On Sunday, Eileen Samitz wrote that “your articles continue to ignore and side-step the serious problems and impacts by a mega-dorm project like Lincoln40 and try to simplify it to a numbers or ratio issue.” In her comment, which we re-printed as an article on Monday, she raises a number of points that we will be addressing over the course of the coming days and weeks.
Today we address the potential pedestrian/bike overpass.
Ms. Samitz writes, “Due to the Lincoln40 project the subject (of) a pedestrian/bike railroad underpass (or more expensive overpass) is being floated as an idea, but who is going to pay for the $7 million price tag for that? Lincoln40 would be creating the tipping point to need such infrastructure which would cost $7 million. The Lincoln40 developer has made clear that he is not going to pay the bill for that bicycle and pedestrian infrastructure, even though it is his Lincoln40 project exacerbating the traffic and circulation situation to need it.”
For starters, Paul Gradeff, the project manager for Lincoln40, has previously told the Vanguard – and this week told the Vanguard directly – that the project is “clearly being becoming the catalyst to provide a longer-term solution to the Richards interchange.”
He said, “We have always agreed to pay our fair share and have already helped by creating a viable entry/access point that did not exist prior to our development plans.”
What the project is not going to do is provide all of the funding for such infrastructure.
A proposed Olive Drive connection to either the train depot or L Street would create a new grade-separated bicycle and pedestrian facility connecting Olive Drive, just west of Hickory Lane, across the UPRR (Union Pacific Railroad) tracks to the eastern side of the Amtrak platform/boarding area at the Davis Transit Depot.
In November the pedestrian/bike overcrossing to the train depot was rated by consultants as feasible with an estimated cost of $6.3 to $6.7 million.
In conversations with the city, it was noted that the Olive Drive-train depot connection was rising to the top of the list of priorities. The city is planning to apply for funding for that connection in the next cycle that starts in January 2018.
However, getting funding through that program, a very competitive statewide program, is less certain than the city believes the funding is for the Richards Boulevard-I80 interchange project. “It’s speculative whether or not we’ll receive funding (for the overcrossing),” the Vanguard was told.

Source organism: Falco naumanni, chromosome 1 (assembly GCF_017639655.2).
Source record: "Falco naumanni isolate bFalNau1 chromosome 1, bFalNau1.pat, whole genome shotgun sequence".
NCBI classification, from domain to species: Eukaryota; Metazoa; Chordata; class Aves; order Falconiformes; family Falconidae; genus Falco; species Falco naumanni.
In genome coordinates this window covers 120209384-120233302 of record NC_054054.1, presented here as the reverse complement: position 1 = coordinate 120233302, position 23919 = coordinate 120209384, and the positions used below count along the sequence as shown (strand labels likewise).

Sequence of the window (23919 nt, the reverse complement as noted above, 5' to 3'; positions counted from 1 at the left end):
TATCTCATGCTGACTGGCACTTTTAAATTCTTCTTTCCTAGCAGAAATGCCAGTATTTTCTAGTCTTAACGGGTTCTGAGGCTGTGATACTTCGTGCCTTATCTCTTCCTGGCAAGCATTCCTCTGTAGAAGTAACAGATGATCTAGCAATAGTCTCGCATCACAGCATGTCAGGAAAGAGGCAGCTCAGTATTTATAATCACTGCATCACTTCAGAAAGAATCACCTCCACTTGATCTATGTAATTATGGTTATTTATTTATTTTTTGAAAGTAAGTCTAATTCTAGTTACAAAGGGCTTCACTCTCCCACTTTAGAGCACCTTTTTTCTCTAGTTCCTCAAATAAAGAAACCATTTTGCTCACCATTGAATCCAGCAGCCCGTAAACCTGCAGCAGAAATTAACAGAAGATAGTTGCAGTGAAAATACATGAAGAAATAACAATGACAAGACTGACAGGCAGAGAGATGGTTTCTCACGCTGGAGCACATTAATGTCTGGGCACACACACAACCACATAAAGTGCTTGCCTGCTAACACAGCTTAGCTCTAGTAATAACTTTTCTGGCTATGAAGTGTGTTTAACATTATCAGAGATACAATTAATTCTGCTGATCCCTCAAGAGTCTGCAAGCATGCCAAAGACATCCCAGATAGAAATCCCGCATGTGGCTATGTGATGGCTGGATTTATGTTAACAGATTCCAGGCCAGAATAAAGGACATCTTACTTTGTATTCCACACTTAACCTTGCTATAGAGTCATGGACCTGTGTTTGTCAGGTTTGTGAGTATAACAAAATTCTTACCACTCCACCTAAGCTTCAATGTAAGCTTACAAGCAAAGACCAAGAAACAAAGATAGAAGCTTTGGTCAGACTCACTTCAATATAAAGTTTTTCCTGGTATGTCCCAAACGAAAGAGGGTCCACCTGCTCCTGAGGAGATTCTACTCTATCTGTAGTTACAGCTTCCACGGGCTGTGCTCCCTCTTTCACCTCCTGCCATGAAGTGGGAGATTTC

It will be a policy decision from the city council to say that the whole cost of this overcrossing project should be borne by the Lincoln40 developer. The people we talked to agreed with Mr. Gradeff, arguing that they didn’t see the developer funding the entire project as it is really a fair share type of cost.
“We would expect them to provide some share of the project,” we were told. “But whether or not that facility would be in place before construction occurs would also be a policy decision of the city council.”
If that project is funded through the ATP (Active Transportation Program) grant program then the impacts of Lincoln40 would be more temporary since there would be a clear access point to downtown for pedestrians and bicyclists. There is anticipation that the overpass would become a shortcut to the UC Davis campus that would enable bicyclists to bypass the Olive-Richards intersection.
The city staffer also believes there could be a Pole Line Road bike/pedestrian connection project that would improve access to the US40 bike path from the areas north and south of I-80 and the UPRR tracks. The grant funding for that project is considered more likely and the cost is less, at $3.9 million.
However, the consultants, note, “The Davis Transit Center Bike/Pedestrian Overcrossing option would provide better access for the residents of the Olive Drive neighborhood and the proposed Lincoln40 project to downtown.”
The higher cost of the depot connection relative to the Pole Line Road bike/pedestrian connection would make the former “less desirable.” However, “If the Lincoln40 project contributes fair share funding the Depot project, this cost difference may not be important and it would be more advantageous to construct this crossing prior to or concurrent with the Lincoln40 project development because the Lincoln40 parcel provides an ideal construction staging area, thus potentially reducing the construction cost.”
The staff remarked in November that “the Olive Drive / Train Depot Connection would restore neighborhood access to downtown post-UPRR fence construction, while the Pole Line Road connection provides access to Montgomery Elementary School, reducing the bike/ped route to school from 2.6 to 1.2 miles. Grant applications were submitted to both statewide and regional Alternative Transportation Programs to fund the Olive Drive / Pole Line Road Connection facility. However, it was not recommended for funding in either program.”
Once again, the project manager indicates that Lincoln40 will contribute a fair share. City staff has told the Vanguard this is a priority. However, at this time funding for the project is uncertain.
—David M. Greenwald reporting